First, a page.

It is easy to draw parallels in the visual art world where trends are intense and defined, serving to mark off the territory into what’s cool and what isn’t. The current fad of idea-dependent visual imaging which comes with a highly cerebral text to decipher its meaning is a good example as is insistence on shock, entertainment or overscaling.

I remember wise advise from sculptor Petah Coyne from many years ago who said (this is a paraphrase) that everyone has their work to do. Maybe you will be lucky and your work is appreciated by lots of people. Maybe you won’t be popular at all. But even if you don’t have a huge following you have to do what you have to do. Making art that is authentic and that comes from that very deeply personal place does not pander to an audience. The temptations to do otherwise are everywhere, but Coyne’s law is to stay true.

Some would view her advice as a fatalistic and defeatist position. I heartily disagree. Lieberman is a good reminder of how creative conviction is both personal and essential. No matter what you think of his work, it is his. Undeniably so.

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To learn more about Lieberman’s oeuvre, visit his website.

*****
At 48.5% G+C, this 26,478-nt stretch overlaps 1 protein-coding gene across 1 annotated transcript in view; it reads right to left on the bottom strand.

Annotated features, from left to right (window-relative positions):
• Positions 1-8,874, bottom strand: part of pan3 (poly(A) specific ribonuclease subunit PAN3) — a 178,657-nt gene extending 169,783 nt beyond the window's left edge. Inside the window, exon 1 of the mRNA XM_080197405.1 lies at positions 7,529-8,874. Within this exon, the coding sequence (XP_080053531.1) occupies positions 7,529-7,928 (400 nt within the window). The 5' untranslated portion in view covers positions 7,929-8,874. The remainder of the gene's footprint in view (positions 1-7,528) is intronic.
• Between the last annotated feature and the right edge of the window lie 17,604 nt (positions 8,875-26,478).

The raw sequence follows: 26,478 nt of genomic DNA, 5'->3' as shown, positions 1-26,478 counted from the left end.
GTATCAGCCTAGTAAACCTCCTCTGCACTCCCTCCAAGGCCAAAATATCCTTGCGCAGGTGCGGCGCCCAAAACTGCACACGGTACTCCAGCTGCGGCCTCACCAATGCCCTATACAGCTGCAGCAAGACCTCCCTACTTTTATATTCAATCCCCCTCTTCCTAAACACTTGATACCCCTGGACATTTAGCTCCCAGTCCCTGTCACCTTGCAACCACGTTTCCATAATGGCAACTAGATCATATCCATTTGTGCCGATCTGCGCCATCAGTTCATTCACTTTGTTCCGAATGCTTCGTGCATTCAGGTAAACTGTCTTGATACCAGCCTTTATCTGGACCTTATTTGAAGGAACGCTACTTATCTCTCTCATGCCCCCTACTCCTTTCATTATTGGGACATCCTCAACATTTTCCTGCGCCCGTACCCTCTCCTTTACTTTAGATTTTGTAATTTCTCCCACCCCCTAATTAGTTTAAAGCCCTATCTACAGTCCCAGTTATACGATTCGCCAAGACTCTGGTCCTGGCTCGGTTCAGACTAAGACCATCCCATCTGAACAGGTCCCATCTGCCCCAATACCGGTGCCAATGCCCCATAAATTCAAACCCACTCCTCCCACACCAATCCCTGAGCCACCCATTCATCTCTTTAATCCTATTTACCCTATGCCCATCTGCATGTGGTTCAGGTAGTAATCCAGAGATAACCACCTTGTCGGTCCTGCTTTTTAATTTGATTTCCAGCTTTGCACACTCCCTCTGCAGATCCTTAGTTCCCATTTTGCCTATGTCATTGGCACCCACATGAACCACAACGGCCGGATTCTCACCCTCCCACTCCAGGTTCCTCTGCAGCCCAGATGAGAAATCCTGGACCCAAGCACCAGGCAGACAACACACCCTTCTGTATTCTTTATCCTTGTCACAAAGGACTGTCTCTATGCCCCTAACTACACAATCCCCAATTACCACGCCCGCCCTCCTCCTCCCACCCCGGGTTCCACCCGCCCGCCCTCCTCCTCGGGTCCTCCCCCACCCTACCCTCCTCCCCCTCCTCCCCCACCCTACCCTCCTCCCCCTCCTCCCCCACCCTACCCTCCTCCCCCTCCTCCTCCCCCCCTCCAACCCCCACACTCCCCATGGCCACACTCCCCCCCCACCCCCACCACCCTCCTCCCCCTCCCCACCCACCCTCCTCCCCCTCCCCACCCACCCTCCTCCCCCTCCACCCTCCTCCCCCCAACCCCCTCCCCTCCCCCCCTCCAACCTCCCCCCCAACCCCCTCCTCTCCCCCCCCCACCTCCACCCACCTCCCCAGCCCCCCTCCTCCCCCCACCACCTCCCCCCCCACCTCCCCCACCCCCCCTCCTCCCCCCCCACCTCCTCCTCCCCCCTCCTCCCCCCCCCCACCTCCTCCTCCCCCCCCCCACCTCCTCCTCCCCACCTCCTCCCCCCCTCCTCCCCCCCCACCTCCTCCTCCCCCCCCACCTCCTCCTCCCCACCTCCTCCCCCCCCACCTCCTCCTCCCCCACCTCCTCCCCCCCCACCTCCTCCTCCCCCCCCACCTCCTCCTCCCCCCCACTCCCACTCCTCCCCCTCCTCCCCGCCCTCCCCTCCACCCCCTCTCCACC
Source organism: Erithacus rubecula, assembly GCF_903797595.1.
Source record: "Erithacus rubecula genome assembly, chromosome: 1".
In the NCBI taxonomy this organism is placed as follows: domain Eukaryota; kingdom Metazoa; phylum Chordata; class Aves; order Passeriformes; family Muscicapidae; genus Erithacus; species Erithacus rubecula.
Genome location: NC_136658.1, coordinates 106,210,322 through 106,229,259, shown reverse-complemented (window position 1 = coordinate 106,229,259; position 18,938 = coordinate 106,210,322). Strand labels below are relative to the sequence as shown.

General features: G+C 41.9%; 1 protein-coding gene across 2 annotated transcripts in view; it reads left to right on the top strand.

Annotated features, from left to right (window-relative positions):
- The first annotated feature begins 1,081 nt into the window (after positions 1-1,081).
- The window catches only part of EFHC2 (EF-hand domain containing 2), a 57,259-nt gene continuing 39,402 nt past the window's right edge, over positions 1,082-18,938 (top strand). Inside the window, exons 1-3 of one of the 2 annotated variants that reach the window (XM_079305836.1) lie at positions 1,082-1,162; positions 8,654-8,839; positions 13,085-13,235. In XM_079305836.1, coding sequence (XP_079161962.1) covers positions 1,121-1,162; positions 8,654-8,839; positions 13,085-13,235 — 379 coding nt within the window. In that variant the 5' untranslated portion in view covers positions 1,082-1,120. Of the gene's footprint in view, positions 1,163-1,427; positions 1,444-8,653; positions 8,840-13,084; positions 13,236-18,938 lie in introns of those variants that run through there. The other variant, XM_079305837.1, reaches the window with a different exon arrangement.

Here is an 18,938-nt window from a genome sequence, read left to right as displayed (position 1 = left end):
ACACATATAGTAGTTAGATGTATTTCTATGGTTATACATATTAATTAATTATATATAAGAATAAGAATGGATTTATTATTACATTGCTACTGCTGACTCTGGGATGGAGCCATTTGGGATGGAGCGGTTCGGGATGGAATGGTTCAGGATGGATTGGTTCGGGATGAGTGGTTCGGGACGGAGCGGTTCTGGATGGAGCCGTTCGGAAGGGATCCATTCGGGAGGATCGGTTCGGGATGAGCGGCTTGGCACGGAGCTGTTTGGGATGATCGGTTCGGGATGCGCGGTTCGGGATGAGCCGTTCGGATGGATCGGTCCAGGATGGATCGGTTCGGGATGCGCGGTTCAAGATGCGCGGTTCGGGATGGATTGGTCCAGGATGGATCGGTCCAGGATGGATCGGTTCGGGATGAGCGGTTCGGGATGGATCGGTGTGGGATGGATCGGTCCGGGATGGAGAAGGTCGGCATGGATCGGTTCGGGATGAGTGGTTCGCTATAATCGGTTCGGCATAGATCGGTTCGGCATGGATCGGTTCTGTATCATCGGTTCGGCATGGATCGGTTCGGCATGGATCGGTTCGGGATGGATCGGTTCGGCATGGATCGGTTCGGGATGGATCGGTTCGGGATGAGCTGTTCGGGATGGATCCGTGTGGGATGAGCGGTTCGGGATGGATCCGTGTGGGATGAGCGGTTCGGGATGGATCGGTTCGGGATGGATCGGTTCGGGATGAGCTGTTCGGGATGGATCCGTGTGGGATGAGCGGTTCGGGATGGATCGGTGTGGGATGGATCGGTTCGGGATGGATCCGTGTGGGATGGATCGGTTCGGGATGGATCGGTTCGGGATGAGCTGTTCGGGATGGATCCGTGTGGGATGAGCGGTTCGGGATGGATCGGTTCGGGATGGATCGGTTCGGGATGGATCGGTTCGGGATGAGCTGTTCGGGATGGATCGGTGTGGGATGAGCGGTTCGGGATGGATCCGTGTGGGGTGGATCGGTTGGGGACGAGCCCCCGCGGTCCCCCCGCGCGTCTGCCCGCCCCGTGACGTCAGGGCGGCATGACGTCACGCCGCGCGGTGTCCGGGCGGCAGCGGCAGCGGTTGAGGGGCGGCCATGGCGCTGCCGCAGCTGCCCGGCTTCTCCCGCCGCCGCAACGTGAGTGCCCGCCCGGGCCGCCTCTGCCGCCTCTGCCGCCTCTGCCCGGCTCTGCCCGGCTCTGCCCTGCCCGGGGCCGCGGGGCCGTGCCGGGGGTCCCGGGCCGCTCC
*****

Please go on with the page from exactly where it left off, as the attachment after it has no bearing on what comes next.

Sarah McLachlan in 1998. Her 2010 Lilith Fair tour has had to cancel dates. Lady Gaga, whose influence is pervasive among many female pop singers. (Photo: Steve Granitz/WireImage—Getty Images; Andy Paradise/Associated Press)

Sincerity. I knew it was beleaguered but who knew it was on life support? The Sunday Times‘ Arts & Leisure above-the-fold article is about the sea change in women’s pop music: Pure Gaga: Sincerity Becomes a Tough Sell, as Spectacle Rules in Women’s Pop.

OK, sure, there’s more involved here than just the sincerity quotient. But while I take an “I’m curious about everything” stance with music and find both Sarah McLachlan and Lady Gaga of interest, the stark reality is that what has shifted in women’s pop music is just one more facet of a shift in creative culture in general. As Jon Caramanica states it in his article, McLachlan’s Lilith Fair “trafficked in a very specific brand of feminism: organic, direct, unadorned, intimate…But in the recent pop mainstream these female artists are far outweighed by the eccentrics, the freaks, the adventuresome. For them performance and exteriority are central to their self-presentation, far more so than any lyrical message.”

It’s getting more difficult to get both/and in a cultural mood that seems to swing from one end of the extreme to the other.